Drug safety alert:

The United States Food and Drug Administration (FDA) issued a public health advisory to inform people about mortality and serious cardiovascular, arterial, and venous thromboembolic events associated with Erythropoiesis Stimulating Agents, darbepoetin alfa, and recombinant human erythropoietin. FDA and Amgen, the manufacturer of Aranesp, Epogen and Procrit, have changed the full prescribing information for these drugs. The new product labeling includes a new boxed warning, updated warnings, and a change to the dosage and administration sections for all Erythropoiesis Stimulating Agents.

Comment

Clinical guide:

Since the introduction of rHuEPO in 1989, numerous studies have shown improvements in various physiological and quality-of-life parameters (e.g. sexual, muscle, and cognitive function; regression of left ventricular hypertrophy; physical activity; among others) with the correction of anaemia in people with chronic kidney disease. Several observational studies have also shown that the survival of people receiving dialysis declines as the haematocrit falls below a range of 30–33%. One RCT comparing the effects of maintaining a normal haematocrit target (42%) versus low haematocrit target (30%) in people with end stage renal disease and clinically evident congestive heart failure or ischaemic heart disease found an overall higher mortality in the normal haematocrit group.Subsequent studies found no difference in the risk of cardiovascular events or in the rate of progression of chronic kidney disease with the correction of anaemia to normal levels in people who do not yet require dialysis (estimated GFR 15 to 35 ml/min/1.73 m2). However, the optimal haemoglobin/haematocrit level in people with end stage renal disease remains a source of ongoing debate. Based on collective data from observational trials and RCTs, the Kidney Disease Outcomes Quality Initiative Anemia Work Group now recommends maintaining a haemoglobin level of no greater than 13.0 g/dL in people with ESRD who receive Erythropoiesis Stimulating Agent (ESA) therapy.The US Food and Drug Administration (FDA) has placed an upper limit for target haemoglobin at 12.0 g/dL in approved labeling for darbepoetin alfa and recombinant human erythropoietin. Additional prospective studies are needed to further elucidate the relationship between anaemia and clinical outcomes in people with end stage renal disease.

Substantive changes

Erythropoietin versus darbepoetin United States Food and Drug Administration harms alert added about mortality, and serious cardiovascular, arterial, and venous thromboembolic events associated with Erythropoiesis Stimulating Agents, darbepoetin alfa and recombinant human erythropoietin. Categorisation changed from Likely to be beneficial to Trade-off between benefits and harms.

2007; 2007: 2002.
Published online 2007 October 17.

Phosphate binders

Summary

SECONDARY COMPLICATIONS Compared with calcium salts: Sevelamer is more effective at 52 weeks than calcium salts at reducing the progression of coronary artery and aortic calcification in people with end stage renal disease ( moderate-quality evidence ). Sevelamer is more effective than calcium salts at reducing serum low-density lipoprotein cholesterol levels and the incidence of hypercalcaemia in people with end stage renal disease, but is no more effective at reducing serum phosphorous levels (moderate-quality evidence). MORTALITY Compared with calcium salts: We don't know whether sevelamer is more effective than calcium salts at reducing mortality in people with end stage renal disease ( low-quality evidence ). NOTE We found no clinically important results about sevelamer compared with aluminium or lanthanum carbonate in people with end stage renal disease.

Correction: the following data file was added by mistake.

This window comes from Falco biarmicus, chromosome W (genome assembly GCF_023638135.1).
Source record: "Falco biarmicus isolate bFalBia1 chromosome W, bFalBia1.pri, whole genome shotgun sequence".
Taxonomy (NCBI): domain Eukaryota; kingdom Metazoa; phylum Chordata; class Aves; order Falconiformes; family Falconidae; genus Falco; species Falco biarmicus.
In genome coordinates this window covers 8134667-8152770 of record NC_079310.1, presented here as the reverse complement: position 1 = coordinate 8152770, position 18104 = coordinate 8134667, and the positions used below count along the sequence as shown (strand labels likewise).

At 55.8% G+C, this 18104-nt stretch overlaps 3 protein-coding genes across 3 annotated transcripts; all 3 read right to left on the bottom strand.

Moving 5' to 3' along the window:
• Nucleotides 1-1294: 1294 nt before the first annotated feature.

Benefits

Sevelamer versus calcium:

We found two RCTs. The first multicentre RCT (open label; 200 adults with end stage renal disease) compared sevelamer (a non-absorbed, non-calcium-containing phosphate binder) versus calcium salts (calcium carbonate and calcium acetate) for 52 weeks. It found that sevelamer significantly reduced the progression of coronary artery and aortic calcification (as measured by electron beam tomography) at 52 weeks compared with calcium salts (quantified using the Agatston score, a higher score indicating more severe calcification; mean score change from baseline in coronary artery calcification score: –46 with sevelamer v +151 with calcium salts; P = 0.04; mean score change from baseline in aortic calcification score: –532 with sevelamer v +185 with calcium salts; in participants with calcification scores 30 or more at baseline: median change in coronary artery calcification score: +6% with sevelamer v +25% with calcium salts; P = 0.02; in participants with calcification scores 30 or more at baseline: median change in aortic calcification score: +5% with sevelamer v +28% with calcium salts; P = 0.02). It also found that serum low-density lipoprotein (LDL) cholesterol levels significantly decreased with sevelamer after 52 weeks compared with calcium salts (mean change in LDL cholesterol: –37 mg/dL with sevelamer v +1 mg/dL with calcium salts; P less than 0.0001). It found similar mortality in both groups (AR 6/99 [6%] with sevelamer v 5/101 [5%] with calcium salts; significance not reported). The second RCT (open label, crossover trial with 2-week washout period; 83 adults on maintenance haemodialysis) compared sevelamer versus calcium acetate for 8 weeks. The study did not present the results before crossover. It found no significant difference between groups in the reduction of serum phosphate from baseline at the end of treatment (mean reduction: 2.0 mg/dL with sevelamer v 2.1 mg/dL with calcium acetate; P = 0.71). In addition, serum LDL cholesterol levels decreased significantly more with sevelamer than with calcium acetate (mean change: –25.3 mg/dL with sevelamer v +4.1 mg/dL with calcium acetate; P less than 0.0001).